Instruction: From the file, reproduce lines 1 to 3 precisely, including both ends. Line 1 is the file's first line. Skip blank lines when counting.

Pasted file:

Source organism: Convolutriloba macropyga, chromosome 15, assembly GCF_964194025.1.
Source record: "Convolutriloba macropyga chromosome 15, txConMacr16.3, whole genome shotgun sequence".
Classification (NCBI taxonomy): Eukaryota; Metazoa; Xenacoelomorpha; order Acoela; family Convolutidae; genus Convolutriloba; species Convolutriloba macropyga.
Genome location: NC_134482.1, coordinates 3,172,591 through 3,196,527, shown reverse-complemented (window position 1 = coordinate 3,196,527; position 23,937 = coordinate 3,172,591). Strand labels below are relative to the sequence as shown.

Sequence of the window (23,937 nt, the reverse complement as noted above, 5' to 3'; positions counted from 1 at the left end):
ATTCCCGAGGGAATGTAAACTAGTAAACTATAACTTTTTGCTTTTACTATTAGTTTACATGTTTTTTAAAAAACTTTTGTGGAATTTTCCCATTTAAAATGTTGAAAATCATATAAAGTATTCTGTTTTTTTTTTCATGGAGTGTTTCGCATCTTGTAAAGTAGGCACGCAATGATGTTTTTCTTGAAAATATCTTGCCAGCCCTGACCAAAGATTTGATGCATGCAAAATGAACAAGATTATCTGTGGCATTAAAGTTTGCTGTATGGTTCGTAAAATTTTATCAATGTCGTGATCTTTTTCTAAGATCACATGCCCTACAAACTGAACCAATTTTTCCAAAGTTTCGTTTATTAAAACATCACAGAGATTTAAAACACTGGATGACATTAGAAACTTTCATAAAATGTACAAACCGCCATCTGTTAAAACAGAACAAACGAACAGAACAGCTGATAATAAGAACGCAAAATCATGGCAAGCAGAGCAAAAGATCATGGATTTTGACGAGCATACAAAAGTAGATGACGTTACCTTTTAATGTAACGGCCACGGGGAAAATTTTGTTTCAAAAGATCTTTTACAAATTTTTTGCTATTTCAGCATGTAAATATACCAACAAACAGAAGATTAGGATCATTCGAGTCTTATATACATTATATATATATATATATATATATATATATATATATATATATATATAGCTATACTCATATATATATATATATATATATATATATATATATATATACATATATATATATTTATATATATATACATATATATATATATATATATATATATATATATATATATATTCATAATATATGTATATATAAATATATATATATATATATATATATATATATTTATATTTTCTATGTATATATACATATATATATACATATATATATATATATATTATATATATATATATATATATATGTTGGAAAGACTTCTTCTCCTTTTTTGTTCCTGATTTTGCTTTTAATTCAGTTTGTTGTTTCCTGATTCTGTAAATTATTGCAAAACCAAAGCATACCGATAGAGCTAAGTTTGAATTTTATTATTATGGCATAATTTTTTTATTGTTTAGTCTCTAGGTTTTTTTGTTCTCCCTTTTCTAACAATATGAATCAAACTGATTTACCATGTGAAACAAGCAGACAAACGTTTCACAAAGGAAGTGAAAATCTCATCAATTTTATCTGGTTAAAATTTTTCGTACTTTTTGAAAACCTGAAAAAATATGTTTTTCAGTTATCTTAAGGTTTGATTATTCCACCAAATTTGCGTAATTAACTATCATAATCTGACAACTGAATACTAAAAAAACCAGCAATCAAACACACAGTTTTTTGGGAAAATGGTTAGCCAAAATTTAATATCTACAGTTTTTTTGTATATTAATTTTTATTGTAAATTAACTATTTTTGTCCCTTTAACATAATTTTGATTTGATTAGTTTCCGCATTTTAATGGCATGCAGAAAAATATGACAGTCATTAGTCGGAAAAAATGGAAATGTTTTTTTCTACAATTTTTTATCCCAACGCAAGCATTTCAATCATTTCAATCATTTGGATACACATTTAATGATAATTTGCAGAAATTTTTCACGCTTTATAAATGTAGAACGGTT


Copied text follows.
Source organism: Convolutriloba macropyga, chromosome 15, assembly GCF_964194025.1.
Source record: "Convolutriloba macropyga chromosome 15, txConMacr16.3, whole genome shotgun sequence".
Classification (NCBI taxonomy): Eukaryota; Metazoa; Xenacoelomorpha; order Acoela; family Convolutidae; genus Convolutriloba; species Convolutriloba macropyga.